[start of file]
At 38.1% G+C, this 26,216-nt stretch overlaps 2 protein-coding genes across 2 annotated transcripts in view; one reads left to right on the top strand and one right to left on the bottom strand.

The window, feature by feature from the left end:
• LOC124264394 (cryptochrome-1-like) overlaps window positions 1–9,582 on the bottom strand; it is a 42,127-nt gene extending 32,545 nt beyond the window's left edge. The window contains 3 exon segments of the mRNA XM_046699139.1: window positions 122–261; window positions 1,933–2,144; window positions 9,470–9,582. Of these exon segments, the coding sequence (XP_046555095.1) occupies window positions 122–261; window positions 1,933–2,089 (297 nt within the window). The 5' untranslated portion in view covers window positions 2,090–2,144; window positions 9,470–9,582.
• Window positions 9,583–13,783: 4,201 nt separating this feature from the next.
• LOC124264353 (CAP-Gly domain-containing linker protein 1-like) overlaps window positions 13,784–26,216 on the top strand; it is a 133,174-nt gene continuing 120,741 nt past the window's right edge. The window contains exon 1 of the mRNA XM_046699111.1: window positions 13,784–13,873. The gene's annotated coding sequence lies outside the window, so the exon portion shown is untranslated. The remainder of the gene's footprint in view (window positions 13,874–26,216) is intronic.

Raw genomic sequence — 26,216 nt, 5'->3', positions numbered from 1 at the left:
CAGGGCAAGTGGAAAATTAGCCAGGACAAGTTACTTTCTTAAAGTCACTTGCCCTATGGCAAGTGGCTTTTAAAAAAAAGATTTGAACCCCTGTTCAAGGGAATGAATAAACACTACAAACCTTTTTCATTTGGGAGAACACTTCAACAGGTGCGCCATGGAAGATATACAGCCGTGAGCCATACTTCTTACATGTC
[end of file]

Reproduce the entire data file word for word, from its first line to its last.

At 38.1% G+C, this 26,216-nt stretch overlaps 2 protein-coding genes across 2 annotated transcripts in view; one reads left to right on the top strand and one right to left on the bottom strand.

The window, feature by feature from the left end:
• LOC124264394 (cryptochrome-1-like) overlaps window positions 1–9,582 on the bottom strand; it is a 42,127-nt gene extending 32,545 nt beyond the window's left edge. The window contains 3 exon segments of the mRNA XM_046699139.1: window positions 122–261; window positions 1,933–2,144; window positions 9,470–9,582. Of these exon segments, the coding sequence (XP_046555095.1) occupies window positions 122–261; window positions 1,933–2,089 (297 nt within the window). The 5' untranslated portion in view covers window positions 2,090–2,144; window positions 9,470–9,582.
• Window positions 9,583–13,783: 4,201 nt separating this feature from the next.
• LOC124264353 (CAP-Gly domain-containing linker protein 1-like) overlaps window positions 13,784–26,216 on the top strand; it is a 133,174-nt gene continuing 120,741 nt past the window's right edge. The window contains exon 1 of the mRNA XM_046699111.1: window positions 13,784–13,873. The gene's annotated coding sequence lies outside the window, so the exon portion shown is untranslated. The remainder of the gene's footprint in view (window positions 13,874–26,216) is intronic.

Raw genomic sequence — 26,216 nt, 5'->3', positions numbered from 1 at the left:
CAGGGCAAGTGGAAAATTAGCCAGGACAAGTTACTTTCTTAAAGTCACTTGCCCTATGGCAAGTGGCTTTTAAAAAAAAGATTTGAACCCCTGTTCAAGGGAATGAATAAACACTACAAACCTTTTTCATTTGGGAGAACACTTCAACAGGTGCGCCATGGAAGATATACAGCCGTGAGCCATACTTCTTACATGTC